Today's A to Z Challenge post brought to you by the letter...

In the last seventeen years, the rate of death from drug overdoses has increased 137% and most of those deaths are from opioids. Heroin is one of the only opioids that’s actually illegal, which is funny considering it’s far from the most dangerous. Fentanyl is an especially deadly addition that has been popping up more and more. It not only causes overdose in mere minutes, it can do it in much smaller quantities than other drugs. Funny how the law works sometimes.

Most opioid addiction starts by people taking medication bought/taken/stolen from someone else, but the real problem is in the over prescribing, which was why the CDC’s guidelines are trying to reduce the amount opioid prescriptions for chronic pain patients. Too bad very few of the people who overdose are chronic pain patients and this means that people who are already suffering can’t get relief even though by and large they aren’t the problem.

Still, it can’t be denied that prescription painkillers are overprescribed and overused. It doesn’t help that pharmaceutical companies are interfering with efforts to curb prescriptions. When West Virginia required OxyContin prescriptions to obtain prior authorization from insurers, Purdue Pharma, who made it, paid a pharmacy benefits manager to stop the insurers from limiting prescriptions. It’s downright evil.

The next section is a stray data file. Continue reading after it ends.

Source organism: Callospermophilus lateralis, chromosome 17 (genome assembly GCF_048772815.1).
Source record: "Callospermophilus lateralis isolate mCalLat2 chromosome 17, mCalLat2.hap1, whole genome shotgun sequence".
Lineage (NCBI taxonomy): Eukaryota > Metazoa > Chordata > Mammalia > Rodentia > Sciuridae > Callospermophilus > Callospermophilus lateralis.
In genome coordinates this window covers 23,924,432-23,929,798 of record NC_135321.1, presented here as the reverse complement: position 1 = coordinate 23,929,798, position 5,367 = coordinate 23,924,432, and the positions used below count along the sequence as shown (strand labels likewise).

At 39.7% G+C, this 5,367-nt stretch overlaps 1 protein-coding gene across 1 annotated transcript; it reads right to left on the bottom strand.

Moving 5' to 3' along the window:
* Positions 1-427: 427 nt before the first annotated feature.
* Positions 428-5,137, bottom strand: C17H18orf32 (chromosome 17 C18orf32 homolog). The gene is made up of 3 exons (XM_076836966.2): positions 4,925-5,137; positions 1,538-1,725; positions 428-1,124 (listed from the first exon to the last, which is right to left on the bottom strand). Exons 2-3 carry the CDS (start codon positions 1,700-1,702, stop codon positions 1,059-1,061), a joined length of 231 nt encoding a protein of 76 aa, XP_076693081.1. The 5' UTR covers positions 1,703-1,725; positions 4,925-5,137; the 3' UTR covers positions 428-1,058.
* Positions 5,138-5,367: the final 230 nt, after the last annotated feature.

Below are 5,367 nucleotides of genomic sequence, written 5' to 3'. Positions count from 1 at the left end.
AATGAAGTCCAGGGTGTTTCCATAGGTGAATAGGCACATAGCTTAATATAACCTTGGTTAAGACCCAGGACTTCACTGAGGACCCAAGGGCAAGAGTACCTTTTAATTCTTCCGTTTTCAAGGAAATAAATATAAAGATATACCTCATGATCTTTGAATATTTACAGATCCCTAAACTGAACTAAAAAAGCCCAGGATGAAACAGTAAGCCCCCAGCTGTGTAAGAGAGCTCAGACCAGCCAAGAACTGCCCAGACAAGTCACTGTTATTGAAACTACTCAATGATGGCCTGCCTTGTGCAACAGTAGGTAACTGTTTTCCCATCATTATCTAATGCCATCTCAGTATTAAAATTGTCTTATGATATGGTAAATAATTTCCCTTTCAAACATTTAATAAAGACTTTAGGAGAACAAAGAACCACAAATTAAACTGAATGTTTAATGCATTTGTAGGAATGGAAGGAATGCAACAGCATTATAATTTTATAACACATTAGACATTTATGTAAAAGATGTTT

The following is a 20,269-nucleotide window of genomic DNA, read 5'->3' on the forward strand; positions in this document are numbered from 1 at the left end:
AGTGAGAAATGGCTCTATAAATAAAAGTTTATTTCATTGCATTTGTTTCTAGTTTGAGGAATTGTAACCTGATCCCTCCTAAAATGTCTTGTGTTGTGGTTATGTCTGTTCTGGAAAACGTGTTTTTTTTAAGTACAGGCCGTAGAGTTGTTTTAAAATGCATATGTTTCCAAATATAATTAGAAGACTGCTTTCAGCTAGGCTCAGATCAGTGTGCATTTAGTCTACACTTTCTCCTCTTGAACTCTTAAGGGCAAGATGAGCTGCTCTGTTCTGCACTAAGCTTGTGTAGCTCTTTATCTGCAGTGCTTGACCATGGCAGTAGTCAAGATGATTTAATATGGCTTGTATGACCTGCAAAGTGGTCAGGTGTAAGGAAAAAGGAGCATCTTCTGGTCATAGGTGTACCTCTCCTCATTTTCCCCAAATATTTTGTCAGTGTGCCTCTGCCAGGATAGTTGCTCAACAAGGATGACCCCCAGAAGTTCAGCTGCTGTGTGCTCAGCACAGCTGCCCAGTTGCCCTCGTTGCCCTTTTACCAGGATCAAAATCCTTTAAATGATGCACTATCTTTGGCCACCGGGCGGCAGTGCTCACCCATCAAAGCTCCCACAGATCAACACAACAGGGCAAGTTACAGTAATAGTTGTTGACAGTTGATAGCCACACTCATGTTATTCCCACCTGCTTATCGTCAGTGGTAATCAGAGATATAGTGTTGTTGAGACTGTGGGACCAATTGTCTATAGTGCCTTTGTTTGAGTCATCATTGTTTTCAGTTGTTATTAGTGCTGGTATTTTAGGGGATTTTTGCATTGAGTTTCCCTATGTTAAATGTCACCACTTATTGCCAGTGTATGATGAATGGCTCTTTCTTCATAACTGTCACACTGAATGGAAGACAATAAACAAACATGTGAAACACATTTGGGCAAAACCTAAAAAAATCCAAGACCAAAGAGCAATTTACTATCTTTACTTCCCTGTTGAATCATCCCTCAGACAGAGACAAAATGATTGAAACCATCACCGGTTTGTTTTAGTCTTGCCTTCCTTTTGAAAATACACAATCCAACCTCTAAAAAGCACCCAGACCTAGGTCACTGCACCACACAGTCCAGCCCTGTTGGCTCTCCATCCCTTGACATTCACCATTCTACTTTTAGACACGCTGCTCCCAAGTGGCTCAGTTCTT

There are a lot of factors at play here. You need to balance easing pain with the possibility of addiction, of people selling their medications and doctors overprescribing. And pharmaceutical companies bribing people so they can keep selling them to people. Seriously, what is up with that?

Honestly, since most addicts are actually people with mental illness self-medicating it’s a problem that could probably be mitigated by better mental healthcare. So I wouldn’t be holding my breath for a solution any time soon.


  1. NPR is running an interesting series on this right not (or just finished it?).
    The experts they were speaking with said that over-prescription has gotten over-attention. Yes, it does happen, but not in the kinds of numbers we're being led to believe by the media.
    Most addiction has its roots in teenagedom, and most teens aren't being prescribed pain meds. They do, however, have access to their parents' pain meds, and that's where the trouble starts.
    Although, maybe if the meds weren't being prescribed to the parents, the teens wouldn't be getting a hold of them.

    1. I doubt it could ever be boiled down to just one thing, but yeah, that's definitely an issue, and it's probably not going to get solved by our crappy healthcare system.

  2. We need to end the war on drugs and treat drug addiction like a public health issue. Another thing that we need to do is to stop stigmatizing people with mental illness to the point that they are afraid to seek help because of the risk of being labeled.

    1. Exactly. Mental health is a huge issue in this country and people treat it as some sort of moral failing.


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